The SuperSport of the 90s came in 3 models: The SS CR (cafe racer) you see here, the SS SP (sports production) with upgraded suspension & brakes, and the SS SL (SuperLight). Originally only the SuperLight was available in yellow, while the SSCR and SSSP shipped in red livery with either gold or white accents depending upon the year. All had the same engine and chassis. The yellow CR is definitely an anomaly in the SuperSport world, and in many ways is the best looking of the bunch. The lighter color shows off the curves of the “just enough but not too much” bodywork. Thumb the starter and the 2-valve, air cooled desmo twin barks to life, idling with a pleasing lump. There is not a lot of RPM to play with by Japanese specs, but with torque available from 2,500 on up to redline, all is extremely usable. The twin arrangement creates a narrow profile and a comfortable cockpit.

From the seller:
1997 Ducati 900SS CR in the rare yellow

34,915 miles. High compression pistons. Termignoni carbon fiber slip-ons in exceptional condition. Open airbox with K&N filter. Brembo full floating cast iron rotors (as found on the SP). STM clutch slave cylinder. Stock forks were rebuilt/resprung several years ago. There’s a very small ding in the tank but overall the bike is in outstanding condition.

Best of all…

The bike has been freshly serviced by TJ at MotoUnion in WI–ZERO miles since the valve adjustment and belts (OEM) were replaced (except what I may put on between now and when it sells). Carbs were just professionally cleaned and tuned—new jets and adjustable needles.

More from the seller:
Also replaced, with zero miles since:

· New Shorai battery

· New 520 sprockets (aluminum rear)

· New DID ERV3 520 chain

· New Dunlop Q3 tires

· New spark plugs

· New grips

· New EBC HH brake pads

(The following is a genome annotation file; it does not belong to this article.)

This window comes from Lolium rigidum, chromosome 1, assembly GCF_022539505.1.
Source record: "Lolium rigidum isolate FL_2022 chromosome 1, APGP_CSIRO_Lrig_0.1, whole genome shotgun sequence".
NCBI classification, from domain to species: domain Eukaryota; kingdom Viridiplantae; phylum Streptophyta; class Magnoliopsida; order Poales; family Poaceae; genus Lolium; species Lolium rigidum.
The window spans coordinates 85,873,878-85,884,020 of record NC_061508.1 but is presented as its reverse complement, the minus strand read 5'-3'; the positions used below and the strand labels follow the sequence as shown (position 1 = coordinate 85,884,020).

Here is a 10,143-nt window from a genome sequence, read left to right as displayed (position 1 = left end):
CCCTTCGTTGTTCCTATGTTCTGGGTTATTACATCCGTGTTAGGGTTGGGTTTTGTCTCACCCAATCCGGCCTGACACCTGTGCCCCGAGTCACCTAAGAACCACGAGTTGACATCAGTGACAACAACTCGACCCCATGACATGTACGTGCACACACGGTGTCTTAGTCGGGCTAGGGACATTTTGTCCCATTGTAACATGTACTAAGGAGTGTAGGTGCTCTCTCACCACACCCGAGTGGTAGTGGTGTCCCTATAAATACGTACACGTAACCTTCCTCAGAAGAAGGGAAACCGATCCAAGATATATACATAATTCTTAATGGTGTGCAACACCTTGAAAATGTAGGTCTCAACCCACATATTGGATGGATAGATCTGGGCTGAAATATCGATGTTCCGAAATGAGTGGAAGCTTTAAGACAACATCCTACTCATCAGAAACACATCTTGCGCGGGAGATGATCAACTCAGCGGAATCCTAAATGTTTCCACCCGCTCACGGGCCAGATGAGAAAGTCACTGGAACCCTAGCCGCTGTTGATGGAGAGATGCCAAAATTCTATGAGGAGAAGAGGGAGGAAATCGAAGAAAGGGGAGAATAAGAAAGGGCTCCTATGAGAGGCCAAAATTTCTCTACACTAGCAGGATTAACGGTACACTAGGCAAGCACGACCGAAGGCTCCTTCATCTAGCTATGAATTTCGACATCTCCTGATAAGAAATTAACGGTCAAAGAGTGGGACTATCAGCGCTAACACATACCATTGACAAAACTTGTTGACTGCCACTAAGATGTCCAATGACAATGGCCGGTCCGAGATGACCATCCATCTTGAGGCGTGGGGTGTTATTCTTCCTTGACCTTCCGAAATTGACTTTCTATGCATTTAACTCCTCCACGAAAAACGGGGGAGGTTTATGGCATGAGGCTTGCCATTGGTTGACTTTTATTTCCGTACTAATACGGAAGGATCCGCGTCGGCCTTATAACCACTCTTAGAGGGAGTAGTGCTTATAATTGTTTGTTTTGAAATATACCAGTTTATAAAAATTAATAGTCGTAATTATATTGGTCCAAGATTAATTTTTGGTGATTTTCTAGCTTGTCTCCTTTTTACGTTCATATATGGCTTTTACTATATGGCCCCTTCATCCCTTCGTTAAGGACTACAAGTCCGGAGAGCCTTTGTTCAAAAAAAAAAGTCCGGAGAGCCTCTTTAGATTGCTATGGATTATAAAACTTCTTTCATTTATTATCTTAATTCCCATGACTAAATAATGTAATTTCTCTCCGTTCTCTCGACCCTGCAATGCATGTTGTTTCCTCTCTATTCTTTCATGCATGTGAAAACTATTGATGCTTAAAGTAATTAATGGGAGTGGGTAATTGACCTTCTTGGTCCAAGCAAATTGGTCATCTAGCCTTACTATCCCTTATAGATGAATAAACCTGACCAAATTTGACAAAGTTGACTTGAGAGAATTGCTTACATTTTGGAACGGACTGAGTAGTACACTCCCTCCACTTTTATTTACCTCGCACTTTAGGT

· Fresh Motul RBF600 brake and clutch fluid

· Filter and full synthetic oil change

The modifications have been carefully selected and things like the windscreen and fenders are still OEM. The maintenance has thoroughly been done, so you’ll have nothing to do but ride for thousands of miles.

I may be able to help with delivery between Chicago and Deal’s Gap in early September.

The hot rod bible for the SS lineup is pretty standard. This owner has made some tasteful, effective mods without thrashing the basic concept or idea. Weight is reduced, performance increased, yet reliability is not affected. The Termis are de rigueur, and add to the already fantastic soundtrack. Ditto for the airbox mods. The brake upgrade is not often seen on a CR, and takes braking to a whole new level. And the proof here is in the pudding; 34k miles and going strong. These motors are amazingly reliable and resilient; keep up with basic maintenance, belt changes and valve adjustments and you have a bike worth keeping long after the current fad has passed. Sure, at lower speeds the steering can be a bit heavy, but the platform is so stable across the sporting speed regime that it is hard to find much to fault. Maybe it isn’t the fastest bike out there, but as a rock solid performer you would be hard pressed to find a bike that delivers the goods so consistently.


1997 Ducati SS CR

Asking price: $3950